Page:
Greed got the better of me when I used my improved chopstick skills to snaffle up the last few slivers of potato and bit into a Sichuan peppercorn. This was my first experience of these little firecrackers and to say they took me by surprise would be an understatement. My tongue spent the next five minutes going numb and yet fizzing like I’d mainlined popping candy by the handful in a strangely enjoyable fashion.

I think that stray peppercorn and Ba Shan have given me the Sichuan bug. I can’t wait to come back and try some of the main dishes  such as the spiced tripe and the stewed ducks’ tongues for more savoury spicy fun very soon. Our dishes were the perfect amount for a late lunch and while I have no idea how much them came to thanks to my most generous friend who insisted it be her treat, everything seemed reasonably priced on the menu. Calm and unhurried service, along with mouthwatering food, make Ba Shan feel like a real treat in Chinatown.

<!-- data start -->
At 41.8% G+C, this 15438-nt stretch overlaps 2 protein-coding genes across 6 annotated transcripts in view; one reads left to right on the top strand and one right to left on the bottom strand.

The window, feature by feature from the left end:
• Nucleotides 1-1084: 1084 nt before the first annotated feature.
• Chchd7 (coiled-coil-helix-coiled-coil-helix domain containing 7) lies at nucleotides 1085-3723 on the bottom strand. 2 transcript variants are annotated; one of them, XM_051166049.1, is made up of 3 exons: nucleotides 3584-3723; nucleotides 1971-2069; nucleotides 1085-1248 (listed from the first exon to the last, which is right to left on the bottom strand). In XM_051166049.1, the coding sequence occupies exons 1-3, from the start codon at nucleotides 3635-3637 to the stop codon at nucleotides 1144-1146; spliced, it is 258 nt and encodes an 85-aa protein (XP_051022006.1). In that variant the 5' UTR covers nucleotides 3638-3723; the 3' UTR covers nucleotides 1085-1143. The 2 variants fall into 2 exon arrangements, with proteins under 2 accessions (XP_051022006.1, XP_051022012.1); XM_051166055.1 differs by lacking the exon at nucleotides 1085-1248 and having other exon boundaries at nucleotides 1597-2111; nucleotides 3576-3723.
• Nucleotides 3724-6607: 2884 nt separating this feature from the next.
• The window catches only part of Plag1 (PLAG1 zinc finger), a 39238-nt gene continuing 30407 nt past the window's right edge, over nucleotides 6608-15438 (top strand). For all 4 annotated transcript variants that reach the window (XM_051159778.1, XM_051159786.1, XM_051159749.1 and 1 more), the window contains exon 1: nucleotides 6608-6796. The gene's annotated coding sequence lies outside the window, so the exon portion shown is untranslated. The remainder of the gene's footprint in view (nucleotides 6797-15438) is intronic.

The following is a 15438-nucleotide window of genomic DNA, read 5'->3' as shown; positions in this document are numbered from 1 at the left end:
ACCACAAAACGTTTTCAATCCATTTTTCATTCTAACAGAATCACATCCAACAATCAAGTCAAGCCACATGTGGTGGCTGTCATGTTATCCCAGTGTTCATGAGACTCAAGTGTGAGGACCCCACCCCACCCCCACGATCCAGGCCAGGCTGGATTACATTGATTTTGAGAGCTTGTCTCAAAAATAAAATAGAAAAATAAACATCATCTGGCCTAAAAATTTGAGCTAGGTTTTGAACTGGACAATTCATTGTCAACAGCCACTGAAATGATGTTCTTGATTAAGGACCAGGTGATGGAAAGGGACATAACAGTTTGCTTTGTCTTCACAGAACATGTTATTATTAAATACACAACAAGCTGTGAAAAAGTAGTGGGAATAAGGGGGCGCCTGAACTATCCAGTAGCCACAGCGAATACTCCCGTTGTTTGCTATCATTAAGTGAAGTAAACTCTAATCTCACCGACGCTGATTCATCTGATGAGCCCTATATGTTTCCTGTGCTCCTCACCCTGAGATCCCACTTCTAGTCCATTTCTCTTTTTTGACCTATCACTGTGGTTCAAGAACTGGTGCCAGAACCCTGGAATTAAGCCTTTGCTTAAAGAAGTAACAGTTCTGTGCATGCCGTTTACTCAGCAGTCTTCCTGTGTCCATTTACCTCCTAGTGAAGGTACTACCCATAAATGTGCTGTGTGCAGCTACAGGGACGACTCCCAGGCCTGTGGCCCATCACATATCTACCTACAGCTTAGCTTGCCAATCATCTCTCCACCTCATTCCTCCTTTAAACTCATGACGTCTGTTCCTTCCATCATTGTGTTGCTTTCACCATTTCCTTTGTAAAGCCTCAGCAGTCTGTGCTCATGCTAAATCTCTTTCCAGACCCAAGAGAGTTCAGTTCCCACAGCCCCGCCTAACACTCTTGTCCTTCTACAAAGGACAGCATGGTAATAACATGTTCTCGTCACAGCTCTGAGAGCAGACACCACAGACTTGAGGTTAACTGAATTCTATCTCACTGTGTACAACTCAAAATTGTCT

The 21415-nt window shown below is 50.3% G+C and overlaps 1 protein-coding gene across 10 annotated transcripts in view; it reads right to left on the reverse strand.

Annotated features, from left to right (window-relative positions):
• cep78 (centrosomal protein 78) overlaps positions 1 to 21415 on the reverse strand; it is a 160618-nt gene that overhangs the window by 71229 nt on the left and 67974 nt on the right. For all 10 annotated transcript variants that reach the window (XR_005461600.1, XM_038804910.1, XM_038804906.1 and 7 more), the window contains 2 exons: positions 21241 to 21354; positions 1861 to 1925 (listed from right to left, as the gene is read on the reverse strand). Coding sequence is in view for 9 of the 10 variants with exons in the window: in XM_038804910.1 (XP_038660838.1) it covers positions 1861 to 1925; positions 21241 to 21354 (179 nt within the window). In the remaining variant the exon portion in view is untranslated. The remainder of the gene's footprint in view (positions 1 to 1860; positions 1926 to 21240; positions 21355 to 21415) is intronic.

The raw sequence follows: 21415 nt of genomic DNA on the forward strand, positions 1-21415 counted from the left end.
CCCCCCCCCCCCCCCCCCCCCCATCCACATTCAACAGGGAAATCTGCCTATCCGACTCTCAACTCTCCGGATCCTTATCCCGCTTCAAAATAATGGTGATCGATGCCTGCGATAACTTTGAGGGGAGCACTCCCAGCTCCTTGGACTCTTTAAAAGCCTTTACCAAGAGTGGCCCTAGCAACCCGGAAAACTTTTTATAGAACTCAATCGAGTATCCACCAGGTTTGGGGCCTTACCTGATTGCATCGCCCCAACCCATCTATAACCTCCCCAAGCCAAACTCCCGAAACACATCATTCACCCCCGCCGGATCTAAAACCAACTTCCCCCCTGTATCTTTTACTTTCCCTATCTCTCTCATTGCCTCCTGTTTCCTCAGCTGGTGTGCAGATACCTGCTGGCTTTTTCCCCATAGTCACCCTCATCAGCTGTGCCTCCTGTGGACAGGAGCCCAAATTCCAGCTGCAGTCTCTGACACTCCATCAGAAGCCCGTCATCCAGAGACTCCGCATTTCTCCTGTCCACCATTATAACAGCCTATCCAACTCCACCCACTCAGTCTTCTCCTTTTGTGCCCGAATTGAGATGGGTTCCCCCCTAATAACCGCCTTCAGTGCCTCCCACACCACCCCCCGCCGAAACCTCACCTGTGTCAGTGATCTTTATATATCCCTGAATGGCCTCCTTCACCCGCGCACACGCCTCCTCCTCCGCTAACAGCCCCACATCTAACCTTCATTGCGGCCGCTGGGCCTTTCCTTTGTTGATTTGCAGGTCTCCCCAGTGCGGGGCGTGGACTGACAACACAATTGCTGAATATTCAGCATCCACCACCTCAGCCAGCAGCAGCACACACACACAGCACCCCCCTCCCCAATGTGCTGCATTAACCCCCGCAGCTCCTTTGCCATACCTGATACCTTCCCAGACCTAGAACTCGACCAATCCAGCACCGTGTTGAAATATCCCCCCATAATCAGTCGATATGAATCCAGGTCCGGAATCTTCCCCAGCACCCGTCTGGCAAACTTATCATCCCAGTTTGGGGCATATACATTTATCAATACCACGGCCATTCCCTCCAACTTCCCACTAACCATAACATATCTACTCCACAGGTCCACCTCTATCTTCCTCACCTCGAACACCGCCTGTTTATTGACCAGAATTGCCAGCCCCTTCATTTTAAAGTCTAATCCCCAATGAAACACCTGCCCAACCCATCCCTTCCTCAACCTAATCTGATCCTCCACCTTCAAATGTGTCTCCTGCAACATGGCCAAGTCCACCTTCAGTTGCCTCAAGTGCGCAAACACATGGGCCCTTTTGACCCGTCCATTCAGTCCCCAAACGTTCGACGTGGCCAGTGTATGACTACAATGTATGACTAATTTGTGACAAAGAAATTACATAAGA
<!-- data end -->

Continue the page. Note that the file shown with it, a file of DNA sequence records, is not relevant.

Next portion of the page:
Chorizo Colombiano

After our epic Colombian lunch the other day, Mister North and I did eventually manage to work up an appetite again and turned our attention to the stunning chorizo Colombiano we had already picked up from Carniceria butcher in Brixton Village.

Chorizo Colombiano is less like the cured Spanish product and more like the great British banger, featuring raw chopped pork, garlic and coriander in a casing. It varies from our sausage in size, looking big and plump enough to use as a draught excluder in a pinch! Slightly greedily we bought 4 of these meaty beauties for a mere £3.60 and decided to make a slow cooked stew with them.

Having been reading the extremely comprehensive The Art of South American Cooking by Felipe Rojas-Lombardi earlier in the week, we agreed that the stew needed long slow cooking, robust flavours and some heat behind it. We bought some black beans and scotch bonnet peppers at the market and decided to make the rest of it up as we went along!